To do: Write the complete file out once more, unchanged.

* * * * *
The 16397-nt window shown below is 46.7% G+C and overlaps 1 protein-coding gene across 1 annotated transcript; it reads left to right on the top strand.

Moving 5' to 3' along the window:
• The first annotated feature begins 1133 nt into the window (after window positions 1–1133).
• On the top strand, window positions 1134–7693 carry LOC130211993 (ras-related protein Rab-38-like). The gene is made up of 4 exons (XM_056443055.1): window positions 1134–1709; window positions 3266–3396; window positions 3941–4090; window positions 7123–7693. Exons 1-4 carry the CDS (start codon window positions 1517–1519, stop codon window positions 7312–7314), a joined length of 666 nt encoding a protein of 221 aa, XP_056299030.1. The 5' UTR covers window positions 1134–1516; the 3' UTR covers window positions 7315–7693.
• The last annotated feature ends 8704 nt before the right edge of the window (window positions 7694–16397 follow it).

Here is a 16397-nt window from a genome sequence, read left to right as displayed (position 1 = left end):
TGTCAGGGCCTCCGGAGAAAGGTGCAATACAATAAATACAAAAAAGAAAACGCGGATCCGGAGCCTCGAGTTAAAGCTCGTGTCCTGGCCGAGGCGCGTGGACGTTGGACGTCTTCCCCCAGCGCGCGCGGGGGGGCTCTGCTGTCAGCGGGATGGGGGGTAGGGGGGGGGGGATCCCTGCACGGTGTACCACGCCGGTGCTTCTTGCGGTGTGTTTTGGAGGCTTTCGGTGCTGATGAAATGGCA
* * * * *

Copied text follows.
The 16397-nt window shown below is 46.7% G+C and overlaps 1 protein-coding gene across 1 annotated transcript; it reads left to right on the top strand.

Moving 5' to 3' along the window:
• The first annotated feature begins 1133 nt into the window (after window positions 1–1133).
• On the top strand, window positions 1134–7693 carry LOC130211993 (ras-related protein Rab-38-like). The gene is made up of 4 exons (XM_056443055.1): window positions 1134–1709; window positions 3266–3396; window positions 3941–4090; window positions 7123–7693. Exons 1-4 carry the CDS (start codon window positions 1517–1519, stop codon window positions 7312–7314), a joined length of 666 nt encoding a protein of 221 aa, XP_056299030.1. The 5' UTR covers window positions 1134–1516; the 3' UTR covers window positions 7315–7693.
• The last annotated feature ends 8704 nt before the right edge of the window (window positions 7694–16397 follow it).

Here is a 16397-nt window from a genome sequence, read left to right as displayed (position 1 = left end):
TGTCAGGGCCTCCGGAGAAAGGTGCAATACAATAAATACAAAAAAGAAAACGCGGATCCGGAGCCTCGAGTTAAAGCTCGTGTCCTGGCCGAGGCGCGTGGACGTTGGACGTCTTCCCCCAGCGCGCGCGGGGGGGCTCTGCTGTCAGCGGGATGGGGGGTAGGGGGGGGGGGATCCCTGCACGGTGTACCACGCCGGTGCTTCTTGCGGTGTGTTTTGGAGGCTTTCGGTGCTGATGAAATGGCA